by George Sax
In the maelstrom of war
David Ayer’s Fury is an often horrifically vivid illustration of Civil War General William Tecumseh Sherman’s famous post-war declaration that “War is all hell!” Fury depicts incidents that even Sherman might have refused to go along with.
Ayer, who both wrote and directed, has presented an in-close picture of the hell that is warfare, as he imagines it. His film is set in the very last days of the Second World War’s European Theatre operations, among American tank crews invading Germany in April, 1945, only several weeks before German forces surrendered. But this by-now inevitable defeat hasn’t lessened the ferocity of the war there. If anything, it seems to have increased it.
Fury’s focus is on one tank crew of five men led by Sgt. Dan Collier (Brad Pitt), four of them since the Allied landing in North Africa two years ago. Another vet dies in the movie’s opening minutes and is replaced by a dismayed, confused and frightened clerk-typist. Green-as-grass Norman (Logan Lerman in a sensitive, persuasive performance) has been pressed into service without ever even being in a tank, probably without having fired a gun since basic training. The Third Reich may be crumbling, but the onward-pushing Americans seem perilously short of qualified personnel.
Fury begins with an admission of another even more serious American weakness, and a candor rarely if ever allowed in Hollywood war movies. An on-screen message tells us, “In World War Two, American tanks were out-gunned and out-armored by the more advanced German tanks.” Fury never explicitly returns to this point, but several of its fierce battle scenes seem to dramatize it. (Many experts say the Soviet tanks were better, too.)
Fury is the name the men have given their tank and the movie opens with it sitting amid a grim landscape of destroyed machines and the dead, partly lit by dying flames. A sudden, unexpected act of intimate and extreme violence interrupts the scene’s ghastly quiet. It may not seem to make much sense, but this expertly staged and photographed sequence sets the tone for what follows.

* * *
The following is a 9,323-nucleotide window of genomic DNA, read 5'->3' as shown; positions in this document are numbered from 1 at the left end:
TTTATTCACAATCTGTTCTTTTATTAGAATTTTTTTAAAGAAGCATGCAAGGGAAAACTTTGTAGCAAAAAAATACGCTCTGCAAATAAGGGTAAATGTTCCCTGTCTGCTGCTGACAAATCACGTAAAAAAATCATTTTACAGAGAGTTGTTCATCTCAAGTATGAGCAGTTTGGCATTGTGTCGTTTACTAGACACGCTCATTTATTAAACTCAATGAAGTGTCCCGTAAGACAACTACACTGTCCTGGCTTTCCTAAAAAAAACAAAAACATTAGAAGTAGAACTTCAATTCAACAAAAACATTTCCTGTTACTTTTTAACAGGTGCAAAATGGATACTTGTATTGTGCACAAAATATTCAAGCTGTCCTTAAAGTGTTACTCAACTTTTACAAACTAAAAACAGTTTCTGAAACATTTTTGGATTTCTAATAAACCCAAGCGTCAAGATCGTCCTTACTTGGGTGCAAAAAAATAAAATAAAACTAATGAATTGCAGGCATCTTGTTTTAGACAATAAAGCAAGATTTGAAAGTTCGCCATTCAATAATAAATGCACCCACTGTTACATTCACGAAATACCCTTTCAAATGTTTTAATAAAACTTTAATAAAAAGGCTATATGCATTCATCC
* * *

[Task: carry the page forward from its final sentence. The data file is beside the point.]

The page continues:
The heart of Fury’s narrative is the changing relationship of Collier and Norman, and the kid’s change from scared innocent to fiercely motivated and efficient soldier—a killer, under the sergeant’s deadly tutelage. “Are you going to get me killed, Norman?” Collier insistently asks, as he rides the youth and then forces him to help commit what is a brutally criminal act even in wartime. It’s a central thrust of Fury that cynicism and savagery are natural consequences of war.
Ayer wasn’t concerned to convey the horror of war as an antidote to martial patriotism. The film concentrates on the tank crew and Norman’s somewhat unrealistically quick adaptation to the grim requirements of survival. The movie’s main focus is the men and their sergeant’s deep commitment to getting them through to the war’s end. This is by no means a negligible subject: The immediate unit and one’s comrades are what matter, not a grand cause.
But if this is what Ayer wanted to convey, his treatment undercuts his aim. In his central character, Collier, he’s created an outsize, almost caricatural figure.
Collier is a leader of quasi-mythic dimensions. He’s like a profane but all-American warrior-saint. He’s not just an inspired battle tactician, and an uncommonly courageous leader; beneath the ironically gruff persona, he’s a worried protector of the men. And his gifts exceed these attributes: He speaks fluent German to prisoners; he’s conversant with war aims (he studies Stars and Stripes newspaper); he’s something of a philosopher on the war’s vicissitudes, and he knows the Bible’s Book of Isaiah. Not to mention, as one ostensibly peaceful interlude is supposed to show, he has an old-fashioned command of dining room etiquette. “Do as you’re told and don’t get close to anyone,” he tells newly arrived Norman, but both of them ignore this advice. He’s a tough-love paternal figure for the boy. (He even pushes him into a tryst with a German lass.)
Collier is like a juvenile pulp-fiction fantasy, and he’s a vanity role for Pitt (who also produced). By the last overblown, drawn-out, catastrophic battle scene, Fury has become impossible to take seriously.
Watch the trailer for Fury
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